Tuesday, November 21, 2006

A very tawdry affair

"In an ideal world there should be no threats of legal action against fellow bloggers who provide fair comment on a matter of public interest even if one doesn't like what that person says", opines Marcus of the webblog Harry's Place.

I totally agree.

But what would you do if someone posts defamatory and malicious claims on his blog about you- in a clear attempt to jeopardise your career as a journalist- and then repeatedly refuses to remove them?
Contrary to what Oliver Kamm implies, I am first and foremost a journalist, not a blogger (I derive no income from blogging), and Kamm's highly libellous comments- that I was book reviewer who didn't read books and that I deliberately misrepresented my sources- were a deliberate attempt to lower my standing in my profession.

I did not take the decision to sue Kamm, a hedge-fund manager likely to have the financial wherewithal to engage top legal representation lightly, but when emails were being sent to editors who commission me (see an example below), repeating Kamm's defamatory allegations and cced to Kamm himself, I think most fair-minded people would agree that I had no option but to take some form of action. I must add, this was the first occasion in my life I had ever taken anybody else to court.

I went to the courts not to silence Kamm's right to make fair comments on articles with which he disagreed, but to prevent Kamm and his neo-con, pro-war associates from silencing me. Their aim was - and still is- to get editors, like Robbie Millen and Daniel Finkelstein of The Times, Tom Switzer of the Australian, Seumas Milne of the Guardian, and Sam Leith of the Books section of the Daily Telegraph to stop publishing my work. It worked in respect of The Times, which hasn't commissioned me since Kamm's defamatory comments were published (conveniently providing more opportunites for freelance work for Kamm and his associate Stephen Pollard), but their smear campaign has not worked elsewhere, which is why they are continuing their vendetta.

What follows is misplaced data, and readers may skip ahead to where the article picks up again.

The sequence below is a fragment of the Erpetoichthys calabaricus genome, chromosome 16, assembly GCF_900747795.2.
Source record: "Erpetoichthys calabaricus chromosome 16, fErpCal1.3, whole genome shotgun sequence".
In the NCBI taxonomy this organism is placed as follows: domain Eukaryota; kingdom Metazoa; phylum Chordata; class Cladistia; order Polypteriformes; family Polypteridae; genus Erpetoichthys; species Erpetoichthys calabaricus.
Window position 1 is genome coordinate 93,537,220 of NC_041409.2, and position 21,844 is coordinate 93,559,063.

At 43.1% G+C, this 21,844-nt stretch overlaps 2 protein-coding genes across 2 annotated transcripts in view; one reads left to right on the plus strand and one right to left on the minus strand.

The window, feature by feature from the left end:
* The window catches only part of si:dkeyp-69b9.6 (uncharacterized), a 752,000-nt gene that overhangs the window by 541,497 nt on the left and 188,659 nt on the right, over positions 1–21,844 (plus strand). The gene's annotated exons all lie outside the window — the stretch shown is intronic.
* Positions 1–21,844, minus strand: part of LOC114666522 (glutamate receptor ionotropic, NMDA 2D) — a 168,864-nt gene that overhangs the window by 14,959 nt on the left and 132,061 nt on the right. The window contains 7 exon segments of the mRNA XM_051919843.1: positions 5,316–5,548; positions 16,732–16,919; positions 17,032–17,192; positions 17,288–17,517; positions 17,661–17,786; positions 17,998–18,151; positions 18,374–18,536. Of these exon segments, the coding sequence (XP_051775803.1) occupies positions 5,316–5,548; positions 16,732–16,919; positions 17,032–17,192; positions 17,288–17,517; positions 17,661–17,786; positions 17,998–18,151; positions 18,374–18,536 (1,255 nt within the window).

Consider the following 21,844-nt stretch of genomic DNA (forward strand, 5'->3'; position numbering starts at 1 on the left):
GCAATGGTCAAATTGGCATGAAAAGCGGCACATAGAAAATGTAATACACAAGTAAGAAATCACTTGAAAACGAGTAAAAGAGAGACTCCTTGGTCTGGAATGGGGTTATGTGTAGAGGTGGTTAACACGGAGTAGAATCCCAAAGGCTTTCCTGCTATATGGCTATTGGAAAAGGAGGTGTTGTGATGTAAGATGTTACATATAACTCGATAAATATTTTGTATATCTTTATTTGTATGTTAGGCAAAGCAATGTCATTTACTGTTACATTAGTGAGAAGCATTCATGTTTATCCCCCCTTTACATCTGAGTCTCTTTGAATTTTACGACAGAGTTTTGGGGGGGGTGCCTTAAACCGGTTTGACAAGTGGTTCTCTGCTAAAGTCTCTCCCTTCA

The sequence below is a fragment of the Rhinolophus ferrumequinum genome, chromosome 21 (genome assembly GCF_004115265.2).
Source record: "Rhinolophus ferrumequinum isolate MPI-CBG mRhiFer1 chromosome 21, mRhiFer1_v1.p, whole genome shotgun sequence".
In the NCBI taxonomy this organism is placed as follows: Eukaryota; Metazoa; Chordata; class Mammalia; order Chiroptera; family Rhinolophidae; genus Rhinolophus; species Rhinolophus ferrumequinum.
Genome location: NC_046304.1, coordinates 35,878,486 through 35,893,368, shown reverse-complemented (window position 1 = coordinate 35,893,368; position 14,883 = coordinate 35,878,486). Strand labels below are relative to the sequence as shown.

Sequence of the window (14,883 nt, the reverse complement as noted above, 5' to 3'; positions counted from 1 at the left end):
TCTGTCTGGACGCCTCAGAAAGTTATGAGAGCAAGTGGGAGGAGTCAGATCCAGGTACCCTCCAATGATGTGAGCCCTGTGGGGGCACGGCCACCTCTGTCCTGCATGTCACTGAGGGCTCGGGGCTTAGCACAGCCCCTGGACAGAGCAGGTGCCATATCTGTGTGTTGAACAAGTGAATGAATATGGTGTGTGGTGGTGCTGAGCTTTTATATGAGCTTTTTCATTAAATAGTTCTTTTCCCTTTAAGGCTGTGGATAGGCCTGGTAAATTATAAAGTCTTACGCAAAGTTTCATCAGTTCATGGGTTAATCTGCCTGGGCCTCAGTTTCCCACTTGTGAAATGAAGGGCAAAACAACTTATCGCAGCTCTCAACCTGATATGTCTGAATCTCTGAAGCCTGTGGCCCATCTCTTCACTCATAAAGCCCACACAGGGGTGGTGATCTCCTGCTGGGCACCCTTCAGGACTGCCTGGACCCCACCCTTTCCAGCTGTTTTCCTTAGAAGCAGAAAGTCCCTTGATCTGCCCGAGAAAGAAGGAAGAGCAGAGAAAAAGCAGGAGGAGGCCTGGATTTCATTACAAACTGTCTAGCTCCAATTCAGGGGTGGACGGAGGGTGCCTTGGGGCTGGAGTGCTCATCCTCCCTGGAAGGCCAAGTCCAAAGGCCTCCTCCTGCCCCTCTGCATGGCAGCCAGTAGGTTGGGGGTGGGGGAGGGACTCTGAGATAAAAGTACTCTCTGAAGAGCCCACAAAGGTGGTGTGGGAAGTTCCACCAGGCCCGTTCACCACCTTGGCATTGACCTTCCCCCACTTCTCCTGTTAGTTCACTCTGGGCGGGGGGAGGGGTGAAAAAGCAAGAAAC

From: George Courtenay [] Sent: Monday, February 20, 2006 1:33 PM
Cc: Neil Clark;

Subject: Neil Clark sources
I see you have published an opinion article by Neil Clark today. That's all good to print a range of views but you may be interested that Oliver Kamm of the London Times has been investigating Mr. Clark's use of sources.
Mr.Clark doesn't say the same thing in his new article but as he's lied to other editors I'm bringing it to your attention.
G. Courtenay

UPDATE: Within hours of Kamm's allegations being posted on his blog yesterday, the editor of the Australian newspaper received another such email, linking to Kamm's piece. I'll leave readers to draw their own conclusions as to such a remarkable coincidence.


Ken said...

Jesus, Neil, this is frightening. OK, someone is out to stop you writing, that much is clear. Do you have any idea who the writer of this email is?

Listen, I've posted an appeal for folk to support you over at my place. Other than that there is nothing more that I can do.

You are in my thoughts.

Neil Clark said...

Many thanks, The Exile. Much appreciated.
I have been doing some research on them mysterious Mr George Courtenay and it's rather interesting. Have a look at my latest post.

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Neil Clark said...

You're being rather unfair Gojira.
Any comments that have 'vanished in to the ether' have done so either because they were:
(a) defamatory)
(b) mere personal abuse of the you f... variety.

I introduced comment moderation on this blog with great reluctance, and only after supporters of Oliver Kamm were consistently posting defamatory comments.

You say 'Clark-approved comments can take hours to appear'- that's because, surprise, surprise, I do not spend every waking hour in front of my computer.

I welcome criticism of my posts (something you do 99% of the time you write in) and have no intention of preventing views I don't particularly like getting a hearing.